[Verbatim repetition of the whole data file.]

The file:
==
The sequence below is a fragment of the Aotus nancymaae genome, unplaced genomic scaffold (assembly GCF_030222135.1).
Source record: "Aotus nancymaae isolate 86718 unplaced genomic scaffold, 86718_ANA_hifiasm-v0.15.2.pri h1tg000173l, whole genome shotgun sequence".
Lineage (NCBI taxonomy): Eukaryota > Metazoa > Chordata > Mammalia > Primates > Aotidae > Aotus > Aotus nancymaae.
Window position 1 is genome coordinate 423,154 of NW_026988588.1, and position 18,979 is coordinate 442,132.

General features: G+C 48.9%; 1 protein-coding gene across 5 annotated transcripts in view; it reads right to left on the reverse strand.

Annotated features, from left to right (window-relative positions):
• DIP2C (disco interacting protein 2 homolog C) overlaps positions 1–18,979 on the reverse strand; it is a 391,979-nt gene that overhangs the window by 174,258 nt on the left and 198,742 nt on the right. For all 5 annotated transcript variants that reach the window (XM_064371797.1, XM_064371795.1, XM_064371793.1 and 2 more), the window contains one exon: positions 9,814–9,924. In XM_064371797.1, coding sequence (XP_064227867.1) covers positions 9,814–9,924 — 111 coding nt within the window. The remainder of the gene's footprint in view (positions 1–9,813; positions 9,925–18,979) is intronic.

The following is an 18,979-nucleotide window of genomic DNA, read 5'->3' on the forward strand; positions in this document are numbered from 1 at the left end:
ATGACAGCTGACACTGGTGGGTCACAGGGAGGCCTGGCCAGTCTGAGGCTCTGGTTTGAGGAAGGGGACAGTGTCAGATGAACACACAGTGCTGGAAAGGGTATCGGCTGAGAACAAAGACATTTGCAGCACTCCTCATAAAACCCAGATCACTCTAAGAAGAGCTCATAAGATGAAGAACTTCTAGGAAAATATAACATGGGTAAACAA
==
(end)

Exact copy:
The sequence below is a fragment of the Aotus nancymaae genome, unplaced genomic scaffold (assembly GCF_030222135.1).
Source record: "Aotus nancymaae isolate 86718 unplaced genomic scaffold, 86718_ANA_hifiasm-v0.15.2.pri h1tg000173l, whole genome shotgun sequence".
Lineage (NCBI taxonomy): Eukaryota > Metazoa > Chordata > Mammalia > Primates > Aotidae > Aotus > Aotus nancymaae.
Window position 1 is genome coordinate 423,154 of NW_026988588.1, and position 18,979 is coordinate 442,132.

General features: G+C 48.9%; 1 protein-coding gene across 5 annotated transcripts in view; it reads right to left on the reverse strand.

Annotated features, from left to right (window-relative positions):
• DIP2C (disco interacting protein 2 homolog C) overlaps positions 1–18,979 on the reverse strand; it is a 391,979-nt gene that overhangs the window by 174,258 nt on the left and 198,742 nt on the right. For all 5 annotated transcript variants that reach the window (XM_064371797.1, XM_064371795.1, XM_064371793.1 and 2 more), the window contains one exon: positions 9,814–9,924. In XM_064371797.1, coding sequence (XP_064227867.1) covers positions 9,814–9,924 — 111 coding nt within the window. The remainder of the gene's footprint in view (positions 1–9,813; positions 9,925–18,979) is intronic.

The following is an 18,979-nucleotide window of genomic DNA, read 5'->3' on the forward strand; positions in this document are numbered from 1 at the left end:
ATGACAGCTGACACTGGTGGGTCACAGGGAGGCCTGGCCAGTCTGAGGCTCTGGTTTGAGGAAGGGGACAGTGTCAGATGAACACACAGTGCTGGAAAGGGTATCGGCTGAGAACAAAGACATTTGCAGCACTCCTCATAAAACCCAGATCACTCTAAGAAGAGCTCATAAGATGAAGAACTTCTAGGAAAATATAACATGGGTAAACAA